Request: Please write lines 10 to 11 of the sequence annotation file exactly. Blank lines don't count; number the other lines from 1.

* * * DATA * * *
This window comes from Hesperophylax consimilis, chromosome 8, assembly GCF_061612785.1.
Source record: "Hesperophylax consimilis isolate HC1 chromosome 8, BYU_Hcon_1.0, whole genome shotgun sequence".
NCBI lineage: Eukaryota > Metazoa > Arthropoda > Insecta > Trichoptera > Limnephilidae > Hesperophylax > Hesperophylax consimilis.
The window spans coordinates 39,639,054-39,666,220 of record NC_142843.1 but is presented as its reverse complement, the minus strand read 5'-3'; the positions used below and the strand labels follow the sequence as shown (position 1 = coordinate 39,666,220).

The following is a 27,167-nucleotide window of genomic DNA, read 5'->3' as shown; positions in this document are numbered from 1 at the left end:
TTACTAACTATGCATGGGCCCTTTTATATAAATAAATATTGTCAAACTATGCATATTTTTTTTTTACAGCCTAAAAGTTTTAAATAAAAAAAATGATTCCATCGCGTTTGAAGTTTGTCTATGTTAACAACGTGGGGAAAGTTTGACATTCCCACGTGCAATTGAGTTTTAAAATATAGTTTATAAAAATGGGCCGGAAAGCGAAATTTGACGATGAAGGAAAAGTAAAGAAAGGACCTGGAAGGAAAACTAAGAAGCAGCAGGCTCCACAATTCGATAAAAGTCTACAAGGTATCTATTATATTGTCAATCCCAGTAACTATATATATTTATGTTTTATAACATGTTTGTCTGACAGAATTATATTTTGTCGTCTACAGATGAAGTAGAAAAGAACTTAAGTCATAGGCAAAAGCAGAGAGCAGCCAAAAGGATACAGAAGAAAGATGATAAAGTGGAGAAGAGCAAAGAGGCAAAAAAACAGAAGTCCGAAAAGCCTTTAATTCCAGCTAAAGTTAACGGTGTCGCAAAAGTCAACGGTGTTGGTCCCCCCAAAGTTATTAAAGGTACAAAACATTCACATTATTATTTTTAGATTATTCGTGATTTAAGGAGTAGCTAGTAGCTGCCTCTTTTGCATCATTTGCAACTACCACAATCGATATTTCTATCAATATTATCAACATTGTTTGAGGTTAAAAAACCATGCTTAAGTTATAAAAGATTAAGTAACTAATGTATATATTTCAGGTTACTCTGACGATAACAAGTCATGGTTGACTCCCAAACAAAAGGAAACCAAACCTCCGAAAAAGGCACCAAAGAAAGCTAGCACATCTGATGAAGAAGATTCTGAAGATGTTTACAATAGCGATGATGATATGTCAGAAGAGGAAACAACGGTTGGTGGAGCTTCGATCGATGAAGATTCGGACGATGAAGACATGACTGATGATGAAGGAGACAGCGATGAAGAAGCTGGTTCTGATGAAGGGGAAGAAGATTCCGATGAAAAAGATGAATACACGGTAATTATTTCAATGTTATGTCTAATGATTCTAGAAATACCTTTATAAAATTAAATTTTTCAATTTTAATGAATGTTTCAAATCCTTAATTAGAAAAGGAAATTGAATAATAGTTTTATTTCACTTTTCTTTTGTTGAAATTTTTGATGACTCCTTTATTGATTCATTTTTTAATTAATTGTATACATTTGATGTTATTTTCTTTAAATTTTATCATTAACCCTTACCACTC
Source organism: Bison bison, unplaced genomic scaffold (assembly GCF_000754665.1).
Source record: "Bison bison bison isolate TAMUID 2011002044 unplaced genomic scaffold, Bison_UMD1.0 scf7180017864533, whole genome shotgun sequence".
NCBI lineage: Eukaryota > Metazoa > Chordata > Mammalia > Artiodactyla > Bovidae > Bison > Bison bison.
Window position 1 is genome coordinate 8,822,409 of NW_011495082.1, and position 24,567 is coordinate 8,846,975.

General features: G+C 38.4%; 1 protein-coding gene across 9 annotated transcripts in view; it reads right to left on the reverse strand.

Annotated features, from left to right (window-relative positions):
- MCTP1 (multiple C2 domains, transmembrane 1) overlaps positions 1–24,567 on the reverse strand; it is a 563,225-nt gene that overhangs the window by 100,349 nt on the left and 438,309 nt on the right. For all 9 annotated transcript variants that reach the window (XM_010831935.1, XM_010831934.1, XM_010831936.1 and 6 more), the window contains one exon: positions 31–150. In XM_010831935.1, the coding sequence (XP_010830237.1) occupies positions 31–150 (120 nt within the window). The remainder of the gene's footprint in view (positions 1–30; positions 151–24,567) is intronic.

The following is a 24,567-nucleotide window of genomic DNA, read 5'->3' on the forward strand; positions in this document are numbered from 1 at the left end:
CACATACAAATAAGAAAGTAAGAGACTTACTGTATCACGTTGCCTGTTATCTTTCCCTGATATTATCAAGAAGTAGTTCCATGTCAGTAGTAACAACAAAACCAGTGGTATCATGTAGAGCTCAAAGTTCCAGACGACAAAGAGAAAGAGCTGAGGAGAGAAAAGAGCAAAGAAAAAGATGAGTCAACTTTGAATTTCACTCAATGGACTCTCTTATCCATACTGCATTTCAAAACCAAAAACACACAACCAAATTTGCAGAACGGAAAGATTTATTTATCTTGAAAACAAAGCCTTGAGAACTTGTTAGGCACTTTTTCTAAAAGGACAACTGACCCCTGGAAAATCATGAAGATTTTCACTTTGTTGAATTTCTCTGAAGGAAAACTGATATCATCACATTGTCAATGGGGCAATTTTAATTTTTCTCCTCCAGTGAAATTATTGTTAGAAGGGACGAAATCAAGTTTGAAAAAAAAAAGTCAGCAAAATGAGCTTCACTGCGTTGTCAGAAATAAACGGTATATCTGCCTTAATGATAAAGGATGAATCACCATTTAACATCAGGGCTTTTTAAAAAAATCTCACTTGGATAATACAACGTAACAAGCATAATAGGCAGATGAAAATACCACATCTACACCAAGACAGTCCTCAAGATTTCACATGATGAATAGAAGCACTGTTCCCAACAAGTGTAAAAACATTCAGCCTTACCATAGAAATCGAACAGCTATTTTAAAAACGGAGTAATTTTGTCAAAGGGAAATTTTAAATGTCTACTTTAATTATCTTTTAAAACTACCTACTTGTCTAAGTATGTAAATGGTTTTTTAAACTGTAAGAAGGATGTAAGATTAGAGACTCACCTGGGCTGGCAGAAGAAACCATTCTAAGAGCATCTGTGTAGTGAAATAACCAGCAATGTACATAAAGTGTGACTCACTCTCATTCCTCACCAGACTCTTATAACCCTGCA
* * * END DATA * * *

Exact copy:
Window position 1 is genome coordinate 8,822,409 of NW_011495082.1, and position 24,567 is coordinate 8,846,975.

General features: G+C 38.4%; 1 protein-coding gene across 9 annotated transcripts in view; it reads right to left on the reverse strand.